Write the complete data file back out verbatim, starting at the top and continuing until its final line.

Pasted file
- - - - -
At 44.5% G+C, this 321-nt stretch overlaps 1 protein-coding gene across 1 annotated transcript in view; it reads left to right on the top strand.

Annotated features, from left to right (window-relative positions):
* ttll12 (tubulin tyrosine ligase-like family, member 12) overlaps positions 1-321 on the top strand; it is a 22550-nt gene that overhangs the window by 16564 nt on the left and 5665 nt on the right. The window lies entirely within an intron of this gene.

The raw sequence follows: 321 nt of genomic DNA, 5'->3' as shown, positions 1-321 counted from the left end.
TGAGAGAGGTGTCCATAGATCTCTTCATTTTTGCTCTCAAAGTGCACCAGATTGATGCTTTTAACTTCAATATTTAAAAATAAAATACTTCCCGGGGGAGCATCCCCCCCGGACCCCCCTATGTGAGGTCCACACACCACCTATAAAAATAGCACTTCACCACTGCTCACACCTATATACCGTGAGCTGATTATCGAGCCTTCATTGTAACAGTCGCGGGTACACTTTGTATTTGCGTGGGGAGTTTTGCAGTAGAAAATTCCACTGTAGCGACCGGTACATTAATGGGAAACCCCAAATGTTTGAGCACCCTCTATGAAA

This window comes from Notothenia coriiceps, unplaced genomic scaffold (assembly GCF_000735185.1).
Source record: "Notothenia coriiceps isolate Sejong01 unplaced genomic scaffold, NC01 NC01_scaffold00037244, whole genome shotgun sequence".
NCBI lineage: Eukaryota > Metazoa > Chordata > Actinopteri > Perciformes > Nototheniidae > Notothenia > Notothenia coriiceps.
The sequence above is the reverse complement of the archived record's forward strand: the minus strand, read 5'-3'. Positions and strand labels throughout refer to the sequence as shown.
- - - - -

At 44.5% G+C, this 321-nt stretch overlaps 1 protein-coding gene across 1 annotated transcript in view; it reads left to right on the top strand.

Annotated features, from left to right (window-relative positions):
* ttll12 (tubulin tyrosine ligase-like family, member 12) overlaps positions 1-321 on the top strand; it is a 22550-nt gene that overhangs the window by 16564 nt on the left and 5665 nt on the right. The window lies entirely within an intron of this gene.

The raw sequence follows: 321 nt of genomic DNA, 5'->3' as shown, positions 1-321 counted from the left end.
TGAGAGAGGTGTCCATAGATCTCTTCATTTTTGCTCTCAAAGTGCACCAGATTGATGCTTTTAACTTCAATATTTAAAAATAAAATACTTCCCGGGGGAGCATCCCCCCCGGACCCCCCTATGTGAGGTCCACACACCACCTATAAAAATAGCACTTCACCACTGCTCACACCTATATACCGTGAGCTGATTATCGAGCCTTCATTGTAACAGTCGCGGGTACACTTTGTATTTGCGTGGGGAGTTTTGCAGTAGAAAATTCCACTGTAGCGACCGGTACATTAATGGGAAACCCCAAATGTTTGAGCACCCTCTATGAAA

This window comes from Notothenia coriiceps, unplaced genomic scaffold (assembly GCF_000735185.1).
Source record: "Notothenia coriiceps isolate Sejong01 unplaced genomic scaffold, NC01 NC01_scaffold00037244, whole genome shotgun sequence".
NCBI lineage: Eukaryota > Metazoa > Chordata > Actinopteri > Perciformes > Nototheniidae > Notothenia > Notothenia coriiceps.
The sequence above is the reverse complement of the archived record's forward strand: the minus strand, read 5'-3'. Positions and strand labels throughout refer to the sequence as shown.